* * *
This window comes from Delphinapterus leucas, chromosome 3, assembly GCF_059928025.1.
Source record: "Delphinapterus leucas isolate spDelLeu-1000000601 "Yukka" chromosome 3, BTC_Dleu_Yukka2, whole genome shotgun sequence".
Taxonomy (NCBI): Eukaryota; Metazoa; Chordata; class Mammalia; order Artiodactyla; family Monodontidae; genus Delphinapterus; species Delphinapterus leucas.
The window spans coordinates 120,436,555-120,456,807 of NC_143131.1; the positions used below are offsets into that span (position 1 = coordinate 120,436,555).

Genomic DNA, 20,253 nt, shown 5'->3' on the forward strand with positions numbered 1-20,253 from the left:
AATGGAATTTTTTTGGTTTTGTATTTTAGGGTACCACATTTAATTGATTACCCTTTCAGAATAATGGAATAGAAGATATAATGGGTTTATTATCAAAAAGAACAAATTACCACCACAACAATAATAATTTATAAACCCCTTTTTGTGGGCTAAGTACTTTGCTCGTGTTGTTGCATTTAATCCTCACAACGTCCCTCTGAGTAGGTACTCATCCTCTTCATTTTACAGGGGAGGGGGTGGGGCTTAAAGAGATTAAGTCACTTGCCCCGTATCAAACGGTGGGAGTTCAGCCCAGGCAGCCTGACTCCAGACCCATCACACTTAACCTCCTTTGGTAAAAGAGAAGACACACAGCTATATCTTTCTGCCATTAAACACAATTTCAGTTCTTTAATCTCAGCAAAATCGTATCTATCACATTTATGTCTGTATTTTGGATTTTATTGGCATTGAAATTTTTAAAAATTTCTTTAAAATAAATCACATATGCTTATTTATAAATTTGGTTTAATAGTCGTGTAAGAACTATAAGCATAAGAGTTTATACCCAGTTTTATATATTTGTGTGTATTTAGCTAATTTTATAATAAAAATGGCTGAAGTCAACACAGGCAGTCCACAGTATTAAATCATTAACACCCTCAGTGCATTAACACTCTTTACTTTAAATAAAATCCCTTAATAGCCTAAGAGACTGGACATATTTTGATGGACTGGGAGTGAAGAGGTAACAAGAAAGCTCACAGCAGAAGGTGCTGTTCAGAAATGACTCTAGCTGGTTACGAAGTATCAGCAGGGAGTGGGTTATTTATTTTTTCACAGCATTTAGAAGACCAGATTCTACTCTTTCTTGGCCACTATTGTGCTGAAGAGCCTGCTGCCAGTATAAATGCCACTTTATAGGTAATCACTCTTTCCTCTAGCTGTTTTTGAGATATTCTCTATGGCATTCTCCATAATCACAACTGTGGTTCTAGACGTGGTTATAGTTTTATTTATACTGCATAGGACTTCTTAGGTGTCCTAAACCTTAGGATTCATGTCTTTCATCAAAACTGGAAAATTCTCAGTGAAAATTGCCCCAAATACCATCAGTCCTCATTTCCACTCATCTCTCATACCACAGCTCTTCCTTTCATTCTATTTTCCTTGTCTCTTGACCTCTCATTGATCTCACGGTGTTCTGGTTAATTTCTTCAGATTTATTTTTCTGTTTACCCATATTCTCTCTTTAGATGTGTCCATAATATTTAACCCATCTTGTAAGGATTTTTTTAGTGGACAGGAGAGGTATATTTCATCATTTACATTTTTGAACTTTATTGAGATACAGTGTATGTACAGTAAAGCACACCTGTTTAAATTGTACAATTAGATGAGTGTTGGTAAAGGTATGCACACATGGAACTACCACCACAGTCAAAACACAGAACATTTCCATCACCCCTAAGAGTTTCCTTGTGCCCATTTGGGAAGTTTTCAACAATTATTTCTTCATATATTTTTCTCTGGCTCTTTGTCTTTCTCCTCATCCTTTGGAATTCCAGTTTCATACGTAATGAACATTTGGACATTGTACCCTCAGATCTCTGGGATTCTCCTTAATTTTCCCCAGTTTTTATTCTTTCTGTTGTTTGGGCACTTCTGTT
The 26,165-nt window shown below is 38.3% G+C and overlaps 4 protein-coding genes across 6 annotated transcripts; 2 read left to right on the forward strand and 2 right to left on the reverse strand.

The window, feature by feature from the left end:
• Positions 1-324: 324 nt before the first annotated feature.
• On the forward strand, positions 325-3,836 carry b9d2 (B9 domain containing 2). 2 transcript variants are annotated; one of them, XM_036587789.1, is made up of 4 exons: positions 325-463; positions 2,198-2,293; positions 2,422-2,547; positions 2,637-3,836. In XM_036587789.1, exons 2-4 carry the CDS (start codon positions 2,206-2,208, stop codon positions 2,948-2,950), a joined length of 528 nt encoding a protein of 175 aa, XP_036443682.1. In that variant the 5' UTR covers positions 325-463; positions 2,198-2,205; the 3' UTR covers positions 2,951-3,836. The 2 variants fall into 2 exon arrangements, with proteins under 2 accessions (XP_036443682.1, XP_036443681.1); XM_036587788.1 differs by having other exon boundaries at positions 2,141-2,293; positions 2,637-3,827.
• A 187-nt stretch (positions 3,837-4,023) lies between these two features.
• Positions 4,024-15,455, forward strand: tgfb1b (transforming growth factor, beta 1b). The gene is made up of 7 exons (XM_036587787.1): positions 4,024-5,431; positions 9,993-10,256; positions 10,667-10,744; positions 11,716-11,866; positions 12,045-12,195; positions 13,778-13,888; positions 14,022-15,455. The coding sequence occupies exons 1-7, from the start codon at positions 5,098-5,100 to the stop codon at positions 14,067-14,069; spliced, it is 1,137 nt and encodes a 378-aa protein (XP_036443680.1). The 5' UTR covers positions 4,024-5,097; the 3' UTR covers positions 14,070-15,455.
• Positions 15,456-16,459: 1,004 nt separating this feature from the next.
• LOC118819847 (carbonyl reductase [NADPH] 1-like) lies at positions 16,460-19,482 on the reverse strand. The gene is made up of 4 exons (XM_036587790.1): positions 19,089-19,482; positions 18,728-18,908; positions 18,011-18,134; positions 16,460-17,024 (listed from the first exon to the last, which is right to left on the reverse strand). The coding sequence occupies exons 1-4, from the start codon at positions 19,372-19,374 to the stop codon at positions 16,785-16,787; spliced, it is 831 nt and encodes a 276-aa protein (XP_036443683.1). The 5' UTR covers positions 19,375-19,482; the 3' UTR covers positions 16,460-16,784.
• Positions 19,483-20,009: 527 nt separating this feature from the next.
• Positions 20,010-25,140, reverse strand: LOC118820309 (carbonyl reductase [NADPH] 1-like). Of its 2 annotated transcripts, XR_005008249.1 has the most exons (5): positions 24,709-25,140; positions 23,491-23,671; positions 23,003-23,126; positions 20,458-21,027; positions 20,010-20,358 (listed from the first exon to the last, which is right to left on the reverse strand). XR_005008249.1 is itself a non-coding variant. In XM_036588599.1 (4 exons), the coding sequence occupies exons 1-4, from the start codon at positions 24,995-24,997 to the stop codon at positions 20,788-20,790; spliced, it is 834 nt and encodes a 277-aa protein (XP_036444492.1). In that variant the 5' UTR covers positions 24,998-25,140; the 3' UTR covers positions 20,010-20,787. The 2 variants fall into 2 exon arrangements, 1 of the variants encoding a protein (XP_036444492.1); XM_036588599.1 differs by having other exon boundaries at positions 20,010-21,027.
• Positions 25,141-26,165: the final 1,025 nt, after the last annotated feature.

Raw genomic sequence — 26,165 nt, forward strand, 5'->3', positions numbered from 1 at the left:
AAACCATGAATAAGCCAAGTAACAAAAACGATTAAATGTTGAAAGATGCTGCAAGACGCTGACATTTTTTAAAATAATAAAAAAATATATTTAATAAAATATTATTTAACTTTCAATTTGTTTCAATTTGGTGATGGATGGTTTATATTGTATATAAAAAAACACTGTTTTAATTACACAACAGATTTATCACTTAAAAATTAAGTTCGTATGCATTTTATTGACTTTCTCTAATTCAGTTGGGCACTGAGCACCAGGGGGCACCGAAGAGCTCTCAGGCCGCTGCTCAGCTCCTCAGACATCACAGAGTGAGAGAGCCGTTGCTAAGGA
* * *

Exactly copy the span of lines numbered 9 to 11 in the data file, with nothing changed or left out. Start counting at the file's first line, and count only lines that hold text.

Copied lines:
• Positions 1-324: 324 nt before the first annotated feature.
• On the forward strand, positions 325-3,836 carry b9d2 (B9 domain containing 2). 2 transcript variants are annotated; one of them, XM_036587789.1, is made up of 4 exons: positions 325-463; positions 2,198-2,293; positions 2,422-2,547; positions 2,637-3,836. In XM_036587789.1, exons 2-4 carry the CDS (start codon positions 2,206-2,208, stop codon positions 2,948-2,950), a joined length of 528 nt encoding a protein of 175 aa, XP_036443682.1. In that variant the 5' UTR covers positions 325-463; positions 2,198-2,205; the 3' UTR covers positions 2,951-3,836. The 2 variants fall into 2 exon arrangements, with proteins under 2 accessions (XP_036443682.1, XP_036443681.1); XM_036587788.1 differs by having other exon boundaries at positions 2,141-2,293; positions 2,637-3,827.
• A 187-nt stretch (positions 3,837-4,023) lies between these two features.